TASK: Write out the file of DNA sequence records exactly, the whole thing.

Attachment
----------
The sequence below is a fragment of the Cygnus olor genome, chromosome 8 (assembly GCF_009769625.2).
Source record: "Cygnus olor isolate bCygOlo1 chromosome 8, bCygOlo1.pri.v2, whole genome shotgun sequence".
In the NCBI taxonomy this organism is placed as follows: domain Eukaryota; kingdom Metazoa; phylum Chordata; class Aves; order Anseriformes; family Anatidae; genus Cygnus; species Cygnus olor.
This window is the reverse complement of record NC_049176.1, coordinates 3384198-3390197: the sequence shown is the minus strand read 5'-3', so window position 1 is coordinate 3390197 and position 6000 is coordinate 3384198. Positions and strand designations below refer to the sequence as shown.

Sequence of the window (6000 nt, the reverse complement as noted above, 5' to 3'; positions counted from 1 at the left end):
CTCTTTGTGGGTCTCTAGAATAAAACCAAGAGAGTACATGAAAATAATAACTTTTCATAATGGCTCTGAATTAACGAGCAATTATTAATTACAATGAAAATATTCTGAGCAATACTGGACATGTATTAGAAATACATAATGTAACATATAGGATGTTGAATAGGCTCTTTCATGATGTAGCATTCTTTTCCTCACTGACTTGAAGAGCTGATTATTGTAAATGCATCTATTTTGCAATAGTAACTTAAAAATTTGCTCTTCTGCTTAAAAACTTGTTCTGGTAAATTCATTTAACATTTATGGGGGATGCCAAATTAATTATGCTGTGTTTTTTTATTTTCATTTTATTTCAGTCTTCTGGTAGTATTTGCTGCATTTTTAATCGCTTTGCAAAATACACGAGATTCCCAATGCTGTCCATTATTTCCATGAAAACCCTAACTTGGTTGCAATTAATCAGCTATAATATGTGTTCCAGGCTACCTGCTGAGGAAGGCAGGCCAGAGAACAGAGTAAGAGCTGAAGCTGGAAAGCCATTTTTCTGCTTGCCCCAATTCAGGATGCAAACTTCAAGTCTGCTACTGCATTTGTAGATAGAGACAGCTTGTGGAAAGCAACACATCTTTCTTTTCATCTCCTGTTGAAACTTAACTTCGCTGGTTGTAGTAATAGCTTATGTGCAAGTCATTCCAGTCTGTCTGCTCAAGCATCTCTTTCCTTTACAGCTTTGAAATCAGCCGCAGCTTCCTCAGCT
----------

The sequence below is a fragment of the Cygnus olor genome, chromosome 8 (assembly GCF_009769625.2).
Source record: "Cygnus olor isolate bCygOlo1 chromosome 8, bCygOlo1.pri.v2, whole genome shotgun sequence".
In the NCBI taxonomy this organism is placed as follows: domain Eukaryota; kingdom Metazoa; phylum Chordata; class Aves; order Anseriformes; family Anatidae; genus Cygnus; species Cygnus olor.
This window is the reverse complement of record NC_049176.1, coordinates 3384198-3390197: the sequence shown is the minus strand read 5'-3', so window position 1 is coordinate 3390197 and position 6000 is coordinate 3384198. Positions and strand designations below refer to the sequence as shown.

Sequence of the window (6000 nt, the reverse complement as noted above, 5' to 3'; positions counted from 1 at the left end):
CTCTTTGTGGGTCTCTAGAATAAAACCAAGAGAGTACATGAAAATAATAACTTTTCATAATGGCTCTGAATTAACGAGCAATTATTAATTACAATGAAAATATTCTGAGCAATACTGGACATGTATTAGAAATACATAATGTAACATATAGGATGTTGAATAGGCTCTTTCATGATGTAGCATTCTTTTCCTCACTGACTTGAAGAGCTGATTATTGTAAATGCATCTATTTTGCAATAGTAACTTAAAAATTTGCTCTTCTGCTTAAAAACTTGTTCTGGTAAATTCATTTAACATTTATGGGGGATGCCAAATTAATTATGCTGTGTTTTTTTATTTTCATTTTATTTCAGTCTTCTGGTAGTATTTGCTGCATTTTTAATCGCTTTGCAAAATACACGAGATTCCCAATGCTGTCCATTATTTCCATGAAAACCCTAACTTGGTTGCAATTAATCAGCTATAATATGTGTTCCAGGCTACCTGCTGAGGAAGGCAGGCCAGAGAACAGAGTAAGAGCTGAAGCTGGAAAGCCATTTTTCTGCTTGCCCCAATTCAGGATGCAAACTTCAAGTCTGCTACTGCATTTGTAGATAGAGACAGCTTGTGGAAAGCAACACATCTTTCTTTTCATCTCCTGTTGAAACTTAACTTCGCTGGTTGTAGTAATAGCTTATGTGCAAGTCATTCCAGTCTGTCTGCTCAAGCATCTCTTTCCTTTACAGCTTTGAAATCAGCCGCAGCTTCCTCAGCT